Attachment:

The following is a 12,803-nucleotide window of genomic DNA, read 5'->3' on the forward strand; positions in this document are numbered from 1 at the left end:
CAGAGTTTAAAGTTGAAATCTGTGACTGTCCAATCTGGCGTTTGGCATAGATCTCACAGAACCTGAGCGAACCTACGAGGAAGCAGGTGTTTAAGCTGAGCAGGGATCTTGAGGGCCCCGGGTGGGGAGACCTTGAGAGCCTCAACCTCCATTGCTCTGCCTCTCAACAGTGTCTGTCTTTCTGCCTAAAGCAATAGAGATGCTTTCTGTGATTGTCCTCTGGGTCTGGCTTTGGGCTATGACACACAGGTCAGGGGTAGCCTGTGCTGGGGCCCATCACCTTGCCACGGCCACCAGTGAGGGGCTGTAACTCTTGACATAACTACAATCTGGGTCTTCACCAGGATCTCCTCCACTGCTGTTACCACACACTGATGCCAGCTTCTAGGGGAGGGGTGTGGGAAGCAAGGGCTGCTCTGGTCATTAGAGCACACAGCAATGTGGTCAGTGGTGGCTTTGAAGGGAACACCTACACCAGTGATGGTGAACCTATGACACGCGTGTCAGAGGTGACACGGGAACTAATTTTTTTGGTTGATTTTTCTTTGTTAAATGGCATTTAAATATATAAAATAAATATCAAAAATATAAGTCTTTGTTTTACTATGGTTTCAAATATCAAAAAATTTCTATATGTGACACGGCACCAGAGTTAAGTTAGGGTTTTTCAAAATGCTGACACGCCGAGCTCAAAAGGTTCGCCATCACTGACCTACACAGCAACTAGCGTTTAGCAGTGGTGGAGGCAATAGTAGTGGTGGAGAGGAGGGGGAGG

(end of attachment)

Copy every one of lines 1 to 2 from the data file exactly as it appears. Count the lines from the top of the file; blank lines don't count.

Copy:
The following is a 12,803-nucleotide window of genomic DNA, read 5'->3' on the forward strand; positions in this document are numbered from 1 at the left end:
CAGAGTTTAAAGTTGAAATCTGTGACTGTCCAATCTGGCGTTTGGCATAGATCTCACAGAACCTGAGCGAACCTACGAGGAAGCAGGTGTTTAAGCTGAGCAGGGATCTTGAGGGCCCCGGGTGGGGAGACCTTGAGAGCCTCAACCTCCATTGCTCTGCCTCTCAACAGTGTCTGTCTTTCTGCCTAAAGCAATAGAGATGCTTTCTGTGATTGTCCTCTGGGTCTGGCTTTGGGCTATGACACACAGGTCAGGGGTAGCCTGTGCTGGGGCCCATCACCTTGCCACGGCCACCAGTGAGGGGCTGTAACTCTTGACATAACTACAATCTGGGTCTTCACCAGGATCTCCTCCACTGCTGTTACCACACACTGATGCCAGCTTCTAGGGGAGGGGTGTGGGAAGCAAGGGCTGCTCTGGTCATTAGAGCACACAGCAATGTGGTCAGTGGTGGCTTTGAAGGGAACACCTACACCAGTGATGGTGAACCTATGACACGCGTGTCAGAGGTGACACGGGAACTAATTTTTTTGGTTGATTTTTCTTTGTTAAATGGCATTTAAATATATAAAATAAATATCAAAAATATAAGTCTTTGTTTTACTATGGTTTCAAATATCAAAAAATTTCTATATGTGACACGGCACCAGAGTTAAGTTAGGGTTTTTCAAAATGCTGACACGCCGAGCTCAAAAGGTTCGCCATCACTGACCTACACAGCAACTAGCGTTTAGCAGTGGTGGAGGCAATAGTAGTGGTGGAGAGGAGGGGGAGG